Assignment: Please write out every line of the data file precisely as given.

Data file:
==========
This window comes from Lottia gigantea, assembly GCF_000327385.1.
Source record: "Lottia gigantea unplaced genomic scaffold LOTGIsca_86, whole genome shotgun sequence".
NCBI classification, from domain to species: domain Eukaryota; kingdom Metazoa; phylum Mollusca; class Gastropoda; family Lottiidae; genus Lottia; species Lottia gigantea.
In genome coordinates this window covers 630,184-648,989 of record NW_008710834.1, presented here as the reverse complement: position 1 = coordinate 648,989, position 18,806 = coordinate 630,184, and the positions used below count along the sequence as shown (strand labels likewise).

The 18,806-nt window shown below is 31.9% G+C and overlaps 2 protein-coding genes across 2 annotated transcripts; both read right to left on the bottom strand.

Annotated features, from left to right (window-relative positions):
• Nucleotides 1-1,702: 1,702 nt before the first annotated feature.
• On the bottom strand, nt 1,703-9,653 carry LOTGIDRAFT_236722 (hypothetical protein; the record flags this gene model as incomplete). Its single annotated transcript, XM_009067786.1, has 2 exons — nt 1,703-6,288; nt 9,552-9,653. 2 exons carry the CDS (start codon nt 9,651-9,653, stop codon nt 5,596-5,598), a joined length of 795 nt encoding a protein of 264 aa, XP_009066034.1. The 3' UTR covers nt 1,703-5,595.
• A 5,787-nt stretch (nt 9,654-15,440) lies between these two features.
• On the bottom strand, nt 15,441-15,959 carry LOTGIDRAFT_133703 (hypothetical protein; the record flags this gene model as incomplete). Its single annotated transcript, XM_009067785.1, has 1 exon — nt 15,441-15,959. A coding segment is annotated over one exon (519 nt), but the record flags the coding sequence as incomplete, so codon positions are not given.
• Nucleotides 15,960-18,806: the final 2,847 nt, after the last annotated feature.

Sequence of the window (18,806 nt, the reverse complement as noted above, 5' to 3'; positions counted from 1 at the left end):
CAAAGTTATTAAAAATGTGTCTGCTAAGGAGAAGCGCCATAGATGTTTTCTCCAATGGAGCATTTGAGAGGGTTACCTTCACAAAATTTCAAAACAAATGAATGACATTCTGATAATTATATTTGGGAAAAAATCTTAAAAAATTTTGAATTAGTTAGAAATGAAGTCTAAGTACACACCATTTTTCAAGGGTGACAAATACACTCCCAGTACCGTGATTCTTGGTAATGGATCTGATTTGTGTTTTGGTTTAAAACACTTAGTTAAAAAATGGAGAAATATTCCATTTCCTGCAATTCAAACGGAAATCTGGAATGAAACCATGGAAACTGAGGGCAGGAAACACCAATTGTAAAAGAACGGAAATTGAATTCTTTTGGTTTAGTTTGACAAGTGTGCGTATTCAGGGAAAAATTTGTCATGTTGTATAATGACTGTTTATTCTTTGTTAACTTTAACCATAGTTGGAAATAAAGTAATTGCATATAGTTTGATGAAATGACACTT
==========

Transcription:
This window comes from Lottia gigantea, assembly GCF_000327385.1.
Source record: "Lottia gigantea unplaced genomic scaffold LOTGIsca_86, whole genome shotgun sequence".
NCBI classification, from domain to species: domain Eukaryota; kingdom Metazoa; phylum Mollusca; class Gastropoda; family Lottiidae; genus Lottia; species Lottia gigantea.
In genome coordinates this window covers 630,184-648,989 of record NW_008710834.1, presented here as the reverse complement: position 1 = coordinate 648,989, position 18,806 = coordinate 630,184, and the positions used below count along the sequence as shown (strand labels likewise).

The 18,806-nt window shown below is 31.9% G+C and overlaps 2 protein-coding genes across 2 annotated transcripts; both read right to left on the bottom strand.

Annotated features, from left to right (window-relative positions):
• Nucleotides 1-1,702: 1,702 nt before the first annotated feature.
• On the bottom strand, nt 1,703-9,653 carry LOTGIDRAFT_236722 (hypothetical protein; the record flags this gene model as incomplete). Its single annotated transcript, XM_009067786.1, has 2 exons — nt 1,703-6,288; nt 9,552-9,653. 2 exons carry the CDS (start codon nt 9,651-9,653, stop codon nt 5,596-5,598), a joined length of 795 nt encoding a protein of 264 aa, XP_009066034.1. The 3' UTR covers nt 1,703-5,595.
• A 5,787-nt stretch (nt 9,654-15,440) lies between these two features.
• On the bottom strand, nt 15,441-15,959 carry LOTGIDRAFT_133703 (hypothetical protein; the record flags this gene model as incomplete). Its single annotated transcript, XM_009067785.1, has 1 exon — nt 15,441-15,959. A coding segment is annotated over one exon (519 nt), but the record flags the coding sequence as incomplete, so codon positions are not given.
• Nucleotides 15,960-18,806: the final 2,847 nt, after the last annotated feature.

Sequence of the window (18,806 nt, the reverse complement as noted above, 5' to 3'; positions counted from 1 at the left end):
CAAAGTTATTAAAAATGTGTCTGCTAAGGAGAAGCGCCATAGATGTTTTCTCCAATGGAGCATTTGAGAGGGTTACCTTCACAAAATTTCAAAACAAATGAATGACATTCTGATAATTATATTTGGGAAAAAATCTTAAAAAATTTTGAATTAGTTAGAAATGAAGTCTAAGTACACACCATTTTTCAAGGGTGACAAATACACTCCCAGTACCGTGATTCTTGGTAATGGATCTGATTTGTGTTTTGGTTTAAAACACTTAGTTAAAAAATGGAGAAATATTCCATTTCCTGCAATTCAAACGGAAATCTGGAATGAAACCATGGAAACTGAGGGCAGGAAACACCAATTGTAAAAGAACGGAAATTGAATTCTTTTGGTTTAGTTTGACAAGTGTGCGTATTCAGGGAAAAATTTGTCATGTTGTATAATGACTGTTTATTCTTTGTTAACTTTAACCATAGTTGGAAATAAAGTAATTGCATATAGTTTGATGAAATGACACTT